“The bottom line of our study is that women do ‘ask’ just as often as men. They just don’t ‘get’. Even we were surprised by the results. We had expected to find less asking by the females. Instead, we found that, holding background factors constant, women ask for a raise just as often as men, but men are more likely to be successful.”

Auckland sales rep Deandra*, 26, has asked but not got. “I asked in my interview for a higher salary, but was told they couldn’t afford it.” She took the job anyway. “Three years on, they’ve said no to a pay rise twice, saying they can’t afford it. But I’m pretty sure they can afford it.” She feels devalued. “I have to admit I wonder whether it would be different if I was a man.” 

Numbers game

The aforementioned article about the large Hired survey shares these concerning stats: “69% of the time, men receive higher salary offers than women for the same job title at the same company,” it states. “On average, companies offer female candidates around 3% less than their male counterparts, but in some cases, that gap goes up to 30%. Women who asked obtained a raise 15% of the time, while men obtained a pay increase 20% of the time.”

ARGH. We definitely can’t pin all these numbers on women’s lack of negotiation. Indeed, you could argue that these stats show that employers (who tend to be male) have conscious biases, and/or unconscious biases, that favour men over women. Research commissioned by the Ministry for Women found that conscious and unconscious bias are likely the most significant drivers of the gender pay gap. 

As part of this, there’s the ‘motherhood penalty’: where working mothers encounter disadvantages in pay, perceived competence and benefits, relative to childless women (there’s no ‘fatherhood penalty’).Again,ARGH.

Sandra Dickson, who works in violence prevention, has thoughts. “I feel like the focus on women ‘asking’ [for higher pay] misses the structural point. This is all about how employers value different people, and we probably don’t talk about that as much, because it’s uncomfortable to think ‘that employer believes it’s okay to pay women less, because they’ve made assumptions about how good women are at the job, or made assumptions about why women need money compared to why men need money’, and so on. So how do employers respond to women asking for more pay [initial salaries and pay rises] compared with men? What assumptions do they make that are unhelpful in terms of achieving pay equity?  For example, assuming a man has to support his family but not making that assumption about women. I’m wondering what impact the stories employers tell themselves have on enduring pay inequities.”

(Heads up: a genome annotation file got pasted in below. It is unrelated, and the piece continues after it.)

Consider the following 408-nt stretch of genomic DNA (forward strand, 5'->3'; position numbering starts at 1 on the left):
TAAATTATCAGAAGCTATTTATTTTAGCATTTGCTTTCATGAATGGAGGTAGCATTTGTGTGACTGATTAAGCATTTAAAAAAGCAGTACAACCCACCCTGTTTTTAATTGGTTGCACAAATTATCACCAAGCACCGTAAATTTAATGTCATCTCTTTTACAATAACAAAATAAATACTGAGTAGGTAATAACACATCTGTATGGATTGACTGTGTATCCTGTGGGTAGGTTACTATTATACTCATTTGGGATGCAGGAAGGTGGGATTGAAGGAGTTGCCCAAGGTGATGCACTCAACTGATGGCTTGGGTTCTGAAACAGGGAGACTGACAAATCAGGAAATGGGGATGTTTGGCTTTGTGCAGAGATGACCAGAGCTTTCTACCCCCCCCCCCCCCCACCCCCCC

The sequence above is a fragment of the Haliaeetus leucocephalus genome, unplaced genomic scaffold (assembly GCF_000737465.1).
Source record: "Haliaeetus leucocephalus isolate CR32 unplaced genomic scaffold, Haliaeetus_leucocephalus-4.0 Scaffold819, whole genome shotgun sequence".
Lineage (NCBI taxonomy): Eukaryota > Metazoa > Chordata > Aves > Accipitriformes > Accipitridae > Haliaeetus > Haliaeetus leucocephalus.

Good point. It’s often said that many women prioritise flexibility and other upsides of a job over the pay – but does a preconceived notion that women do this actually affect what an employer offers them?

Katie*, who once worked for an IT helpdesk, says “the only time I’ve fought really hard for a pay rise, I had higher qualifications, higher productivity and lower pay than male colleagues in the same job. My manager supported me, her manager supported me, and her manager decided the whole team was underpaid and moved us all up to the rate that had been recommended for me. So two less-qualified, less-productive men got a pay rise too.”

Yay, but also ARGH.

So How Do You Ask For More Money?

Sally*, a 37-year-old Wellingtonian, says: “I negotiated for more than I was initially offered in a role even though I was happy with the offer, mainly because of the discussion around women not negotiating. In saying that, my employer then gave me several pay adjustments over the next two years, including adjusting my pay in accordance with how I was performing within the team.” Her pay increased $25,000 in two years.

“That meant that, when I got an internal promotion, I was happy to take the first offer after discussing it with my manager, because I trust they’ll adjust my pay if it’s no longer fair. I also had guidance from a recruiter that the offer was consistent with the market.”

Practical Advice:

Before applying

  • Examine what the market rate is for a job in this industry at this level.
  • Ask what the salary/salary range is. If it’s nowhere near high enough, don’t apply. If the salary range is close to what you’d consider, it may be worth applying then trying to negotiate.

Negotiating the salary 

  • Focus on what the market is paying for people in similar roles in the industry.
  • Explain specific reasons why you deserve a certain salary. 
  • Negotiate for yourself like you would for a friend. 
  • Rehearse the conversation with a family member or friend to practise feeling any discomfort.

Negotiating a pay rise

  • Consider the best time to ask. This could be after achieving a milestone such as having been there two years, or at the end of the fiscal year, or when you’ve just aced something. Choose a time when you think your boss isn’t swamped.
  • Set up a private, in-person meeting, rather than asking over email, as you can better argue your case and your boss is less likely to say an outright ‘no’. 
  • Explain what justifies the pay rise. Make a mental list of your recent accomplishments – e.g. meeting a major goal.

The wider goal? Paying women more fairly.